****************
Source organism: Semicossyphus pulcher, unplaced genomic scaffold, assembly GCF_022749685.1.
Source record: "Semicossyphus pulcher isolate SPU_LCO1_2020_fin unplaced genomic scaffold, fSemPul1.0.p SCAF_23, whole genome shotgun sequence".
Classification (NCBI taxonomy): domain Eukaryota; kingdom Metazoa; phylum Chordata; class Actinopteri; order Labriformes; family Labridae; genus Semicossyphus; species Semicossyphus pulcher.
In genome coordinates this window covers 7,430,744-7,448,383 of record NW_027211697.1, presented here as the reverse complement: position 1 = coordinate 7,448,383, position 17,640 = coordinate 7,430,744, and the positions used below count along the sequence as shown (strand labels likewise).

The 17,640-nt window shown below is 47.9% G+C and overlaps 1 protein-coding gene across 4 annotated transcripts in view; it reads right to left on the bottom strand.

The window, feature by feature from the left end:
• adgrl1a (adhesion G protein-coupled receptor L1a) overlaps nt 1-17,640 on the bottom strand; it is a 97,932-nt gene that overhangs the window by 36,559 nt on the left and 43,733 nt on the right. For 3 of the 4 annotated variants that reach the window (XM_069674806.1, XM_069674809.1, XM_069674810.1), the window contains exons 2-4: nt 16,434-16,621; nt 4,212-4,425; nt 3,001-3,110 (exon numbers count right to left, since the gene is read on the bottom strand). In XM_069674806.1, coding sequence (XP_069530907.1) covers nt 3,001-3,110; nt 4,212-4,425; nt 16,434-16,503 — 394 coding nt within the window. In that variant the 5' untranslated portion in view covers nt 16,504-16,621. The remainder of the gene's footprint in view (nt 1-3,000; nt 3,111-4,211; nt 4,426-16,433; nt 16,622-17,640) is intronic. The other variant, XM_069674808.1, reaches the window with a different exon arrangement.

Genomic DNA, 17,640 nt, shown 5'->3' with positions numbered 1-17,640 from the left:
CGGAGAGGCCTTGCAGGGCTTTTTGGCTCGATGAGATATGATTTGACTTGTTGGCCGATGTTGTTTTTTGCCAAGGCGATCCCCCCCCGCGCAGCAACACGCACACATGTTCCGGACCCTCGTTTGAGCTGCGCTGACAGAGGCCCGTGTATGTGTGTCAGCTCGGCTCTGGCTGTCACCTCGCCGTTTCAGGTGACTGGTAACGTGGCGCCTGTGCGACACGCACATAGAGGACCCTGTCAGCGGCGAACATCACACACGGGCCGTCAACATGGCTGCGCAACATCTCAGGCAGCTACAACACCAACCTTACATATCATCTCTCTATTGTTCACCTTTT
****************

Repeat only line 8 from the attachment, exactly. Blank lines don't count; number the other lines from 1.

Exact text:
Genomic DNA, 17,640 nt, shown 5'->3' with positions numbered 1-17,640 from the left: